Of course, historical America was no paradise. But it was decent. It was human. Prior to, say, the 1960s, was a time when children were not systematically harvested and traded for sexual abuse. When teenagers were not surgically mutilated. When over 90 percent of men did not stare into screens in order to gaze at the bodies of women who weren’t their wives. When universities were not projects in postmodern indoctrination. When we still made things and used them responsibly in our own country. When farms still passed from father to son, not from bankrupt old farmers to strangers in suits. When our currency still had some value. Whether America was ever a fully Christian nation is a matter for debate. What is certain is that we are no longer even a natural country, in the sense of a country that obeys the natural law (let alone Divine law). Perversion has become popular and praised.
There’s no reversing the floods of time, of course. History is no utopia, nor did we Americans have everything worked out in the past. But what we can salvage from history is the unchanging principles of truth and goodness that humanity has sometimes more closely adhered to.
Paradoxically, Oliver’s success, at least at the rate at which it occurred, would not have been possible in that “old world” I am trying to describe. Only the age of mass, instant communication could enable someone to transform from “nobody” to “celebrity” in a matter of days, or even hours. There’s something almost unnatural and unhealthy about it.
Yet the lightning speed of modern communication has also allowed Oliver to receive over 50,000 messages and emails since his eruption into fame—and they confirm the underlying sadness, discontent, and despair in our country. “The stories that have been shared paint a brutally honest picture. Suicide, addiction, unemployment, anxiety and depression, hopelessness and the list goes on,” Oliver wrote on Facebook.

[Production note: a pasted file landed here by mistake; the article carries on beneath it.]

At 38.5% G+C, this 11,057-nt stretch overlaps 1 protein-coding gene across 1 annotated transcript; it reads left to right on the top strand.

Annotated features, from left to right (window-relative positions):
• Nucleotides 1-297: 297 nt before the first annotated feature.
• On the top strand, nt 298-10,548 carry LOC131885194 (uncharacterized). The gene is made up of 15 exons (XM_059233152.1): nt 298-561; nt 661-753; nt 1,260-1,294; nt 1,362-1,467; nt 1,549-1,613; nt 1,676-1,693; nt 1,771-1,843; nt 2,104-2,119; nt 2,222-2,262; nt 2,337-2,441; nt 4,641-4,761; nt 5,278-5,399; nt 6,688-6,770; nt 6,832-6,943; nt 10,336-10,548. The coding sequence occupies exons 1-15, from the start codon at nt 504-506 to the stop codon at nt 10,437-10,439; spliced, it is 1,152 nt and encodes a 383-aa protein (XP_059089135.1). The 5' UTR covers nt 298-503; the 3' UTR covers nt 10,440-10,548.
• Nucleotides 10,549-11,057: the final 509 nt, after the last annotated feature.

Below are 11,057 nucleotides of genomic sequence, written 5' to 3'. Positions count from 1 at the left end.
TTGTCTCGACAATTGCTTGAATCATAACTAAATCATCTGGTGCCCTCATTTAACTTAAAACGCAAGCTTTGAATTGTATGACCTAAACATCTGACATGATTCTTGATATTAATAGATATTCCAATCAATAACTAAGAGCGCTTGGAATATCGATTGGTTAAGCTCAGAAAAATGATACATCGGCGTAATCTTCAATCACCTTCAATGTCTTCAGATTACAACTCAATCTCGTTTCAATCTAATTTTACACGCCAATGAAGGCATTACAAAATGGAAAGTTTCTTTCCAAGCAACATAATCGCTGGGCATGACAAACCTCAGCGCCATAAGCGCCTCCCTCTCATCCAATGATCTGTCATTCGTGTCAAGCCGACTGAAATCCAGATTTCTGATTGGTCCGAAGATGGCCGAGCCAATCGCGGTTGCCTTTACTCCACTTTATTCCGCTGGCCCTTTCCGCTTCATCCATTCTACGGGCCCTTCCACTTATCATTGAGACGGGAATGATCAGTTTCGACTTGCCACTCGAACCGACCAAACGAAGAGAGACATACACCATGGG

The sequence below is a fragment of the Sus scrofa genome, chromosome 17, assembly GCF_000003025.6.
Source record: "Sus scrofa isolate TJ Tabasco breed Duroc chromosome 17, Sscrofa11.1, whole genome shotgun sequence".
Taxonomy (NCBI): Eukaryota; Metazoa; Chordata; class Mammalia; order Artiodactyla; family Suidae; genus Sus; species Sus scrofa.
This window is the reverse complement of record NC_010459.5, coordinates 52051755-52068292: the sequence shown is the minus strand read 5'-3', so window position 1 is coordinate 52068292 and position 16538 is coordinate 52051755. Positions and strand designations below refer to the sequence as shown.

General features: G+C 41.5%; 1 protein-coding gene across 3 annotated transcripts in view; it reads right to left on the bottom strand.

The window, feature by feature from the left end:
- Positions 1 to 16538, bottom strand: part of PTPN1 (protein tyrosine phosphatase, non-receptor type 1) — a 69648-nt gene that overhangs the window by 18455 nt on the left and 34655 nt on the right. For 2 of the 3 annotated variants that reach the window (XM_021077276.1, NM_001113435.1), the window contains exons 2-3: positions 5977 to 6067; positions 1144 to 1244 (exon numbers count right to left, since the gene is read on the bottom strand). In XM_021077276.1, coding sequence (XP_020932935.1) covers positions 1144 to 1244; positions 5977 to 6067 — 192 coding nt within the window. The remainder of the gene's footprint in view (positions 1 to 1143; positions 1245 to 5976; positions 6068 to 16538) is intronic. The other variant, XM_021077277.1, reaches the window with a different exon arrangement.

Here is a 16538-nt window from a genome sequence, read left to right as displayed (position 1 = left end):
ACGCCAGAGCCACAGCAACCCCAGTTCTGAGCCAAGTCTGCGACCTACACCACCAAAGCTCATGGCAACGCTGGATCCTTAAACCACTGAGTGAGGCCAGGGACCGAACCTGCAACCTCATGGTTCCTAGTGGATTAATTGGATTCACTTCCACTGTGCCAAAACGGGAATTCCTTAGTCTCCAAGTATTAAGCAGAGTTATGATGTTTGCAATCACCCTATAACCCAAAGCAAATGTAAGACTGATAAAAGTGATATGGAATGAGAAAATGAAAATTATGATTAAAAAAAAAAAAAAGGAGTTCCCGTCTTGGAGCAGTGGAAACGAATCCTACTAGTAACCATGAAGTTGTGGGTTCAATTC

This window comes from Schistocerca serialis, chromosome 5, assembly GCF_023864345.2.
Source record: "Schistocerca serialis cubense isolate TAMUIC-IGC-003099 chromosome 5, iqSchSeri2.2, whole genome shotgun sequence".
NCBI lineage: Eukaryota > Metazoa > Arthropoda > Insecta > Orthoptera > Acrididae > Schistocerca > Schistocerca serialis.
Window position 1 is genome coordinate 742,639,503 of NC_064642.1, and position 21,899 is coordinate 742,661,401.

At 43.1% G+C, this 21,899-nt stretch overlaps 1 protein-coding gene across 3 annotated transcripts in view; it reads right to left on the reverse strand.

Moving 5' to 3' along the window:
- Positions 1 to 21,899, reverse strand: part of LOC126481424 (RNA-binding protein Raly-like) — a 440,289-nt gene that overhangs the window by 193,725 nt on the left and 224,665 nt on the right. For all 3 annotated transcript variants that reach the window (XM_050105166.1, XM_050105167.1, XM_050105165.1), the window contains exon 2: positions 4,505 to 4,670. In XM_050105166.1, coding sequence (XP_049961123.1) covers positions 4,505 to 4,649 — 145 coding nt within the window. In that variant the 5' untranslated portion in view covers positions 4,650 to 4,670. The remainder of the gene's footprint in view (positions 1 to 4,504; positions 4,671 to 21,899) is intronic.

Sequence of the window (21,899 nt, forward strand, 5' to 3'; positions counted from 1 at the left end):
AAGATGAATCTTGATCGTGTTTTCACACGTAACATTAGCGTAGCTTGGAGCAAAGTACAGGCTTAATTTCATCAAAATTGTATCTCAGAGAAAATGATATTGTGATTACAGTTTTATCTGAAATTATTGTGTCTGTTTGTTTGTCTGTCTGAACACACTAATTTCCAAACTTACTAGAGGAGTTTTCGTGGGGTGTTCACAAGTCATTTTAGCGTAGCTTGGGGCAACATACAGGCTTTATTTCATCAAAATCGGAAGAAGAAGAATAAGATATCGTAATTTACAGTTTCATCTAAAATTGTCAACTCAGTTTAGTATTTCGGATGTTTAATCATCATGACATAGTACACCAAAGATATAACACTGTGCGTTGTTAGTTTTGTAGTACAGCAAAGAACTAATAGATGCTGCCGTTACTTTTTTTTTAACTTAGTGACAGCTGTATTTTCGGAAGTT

This is not a healthy nation.
I imagine that change for the better will develop at least in part through individual and community responsibility, the shouldering of duty, the labors of unseen and unsung men and women living ordered lives, in spite of the sacrifice that entails.
Nine months ago, by the grace of God, my daughter was born into this world. What I do, or fail to do, will profoundly shape the life of this woman-to-be. When she is 60 years old and I am no more on this earth, will she feel gratitude for the life that has been hers in part because of my actions? Or will she regret the weakness of her father? Will she flourish less than she could have … because of me? Will the state of our country be better or worse? Will she be yet another anemoiac? I fear she may be.
Still, off the main roads, in quiet places, in the hush and slumber of a country valley, like a clearing in a dense forest where the light comes suddenly cascading down, there are good things happening. In the circles I move in, I see much to be hopeful about. Maybe, with enough “old souls,” we can recover some wisdom from the past—not naively, believing in some romanticized version of what America was, but with an understanding of the goods we have lost and how they might be recovered and set up as bulwarks against further decay, and even seeds for the future.